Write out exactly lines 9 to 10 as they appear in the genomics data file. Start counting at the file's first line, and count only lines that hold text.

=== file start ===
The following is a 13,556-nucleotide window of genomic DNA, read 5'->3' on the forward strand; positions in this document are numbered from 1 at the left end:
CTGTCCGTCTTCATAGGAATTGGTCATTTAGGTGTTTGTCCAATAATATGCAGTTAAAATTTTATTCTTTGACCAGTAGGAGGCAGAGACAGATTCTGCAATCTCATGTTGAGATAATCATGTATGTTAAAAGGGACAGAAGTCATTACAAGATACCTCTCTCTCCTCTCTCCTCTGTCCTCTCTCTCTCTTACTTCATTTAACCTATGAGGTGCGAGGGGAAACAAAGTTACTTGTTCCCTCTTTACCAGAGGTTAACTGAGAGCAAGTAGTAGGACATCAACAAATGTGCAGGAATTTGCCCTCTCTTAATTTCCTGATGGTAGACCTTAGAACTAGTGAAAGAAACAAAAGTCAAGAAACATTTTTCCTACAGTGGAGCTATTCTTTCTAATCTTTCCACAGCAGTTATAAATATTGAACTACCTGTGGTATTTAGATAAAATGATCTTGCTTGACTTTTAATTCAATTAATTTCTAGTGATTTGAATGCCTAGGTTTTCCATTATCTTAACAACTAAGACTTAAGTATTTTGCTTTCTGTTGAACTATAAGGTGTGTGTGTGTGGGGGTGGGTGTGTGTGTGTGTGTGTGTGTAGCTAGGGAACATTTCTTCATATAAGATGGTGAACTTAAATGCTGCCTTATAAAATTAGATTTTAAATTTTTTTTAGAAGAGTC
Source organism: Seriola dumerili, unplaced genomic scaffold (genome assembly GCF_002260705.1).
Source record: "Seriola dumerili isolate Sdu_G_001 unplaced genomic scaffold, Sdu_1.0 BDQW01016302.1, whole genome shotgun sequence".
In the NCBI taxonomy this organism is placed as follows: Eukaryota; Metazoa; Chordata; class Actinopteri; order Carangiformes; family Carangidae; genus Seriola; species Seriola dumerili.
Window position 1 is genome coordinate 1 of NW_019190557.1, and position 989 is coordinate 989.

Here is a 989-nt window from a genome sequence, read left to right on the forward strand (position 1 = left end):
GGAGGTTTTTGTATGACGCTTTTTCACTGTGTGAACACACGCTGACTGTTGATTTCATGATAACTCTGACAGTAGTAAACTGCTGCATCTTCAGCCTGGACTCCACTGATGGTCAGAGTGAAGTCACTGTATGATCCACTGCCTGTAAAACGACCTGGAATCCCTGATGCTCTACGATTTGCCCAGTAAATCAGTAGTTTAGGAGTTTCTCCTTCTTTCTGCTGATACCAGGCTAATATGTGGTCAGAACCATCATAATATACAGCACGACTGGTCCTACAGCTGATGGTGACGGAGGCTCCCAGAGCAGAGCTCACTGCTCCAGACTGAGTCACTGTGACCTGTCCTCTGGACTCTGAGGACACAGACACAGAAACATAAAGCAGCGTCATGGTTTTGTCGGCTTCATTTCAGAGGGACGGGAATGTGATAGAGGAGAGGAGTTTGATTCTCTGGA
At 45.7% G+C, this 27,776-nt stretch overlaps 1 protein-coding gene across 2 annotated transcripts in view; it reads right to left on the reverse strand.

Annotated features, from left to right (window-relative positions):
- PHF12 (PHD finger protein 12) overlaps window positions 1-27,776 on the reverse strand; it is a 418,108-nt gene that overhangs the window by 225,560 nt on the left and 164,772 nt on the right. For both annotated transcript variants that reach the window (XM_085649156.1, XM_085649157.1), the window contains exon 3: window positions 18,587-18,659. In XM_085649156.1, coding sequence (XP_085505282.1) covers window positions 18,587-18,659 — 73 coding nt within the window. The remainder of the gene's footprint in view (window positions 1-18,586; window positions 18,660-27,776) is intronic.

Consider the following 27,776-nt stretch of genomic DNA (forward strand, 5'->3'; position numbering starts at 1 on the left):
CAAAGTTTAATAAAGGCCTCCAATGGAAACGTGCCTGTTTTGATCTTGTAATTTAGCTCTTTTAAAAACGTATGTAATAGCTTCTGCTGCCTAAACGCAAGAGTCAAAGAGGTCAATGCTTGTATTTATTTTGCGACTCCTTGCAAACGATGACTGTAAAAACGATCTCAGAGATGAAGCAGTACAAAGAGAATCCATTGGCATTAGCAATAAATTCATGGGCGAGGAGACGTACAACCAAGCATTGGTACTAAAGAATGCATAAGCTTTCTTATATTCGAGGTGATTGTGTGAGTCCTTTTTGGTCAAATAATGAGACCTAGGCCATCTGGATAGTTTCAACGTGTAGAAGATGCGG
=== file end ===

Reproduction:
At 45.7% G+C, this 27,776-nt stretch overlaps 1 protein-coding gene across 2 annotated transcripts in view; it reads right to left on the reverse strand.

Annotated features, from left to right (window-relative positions):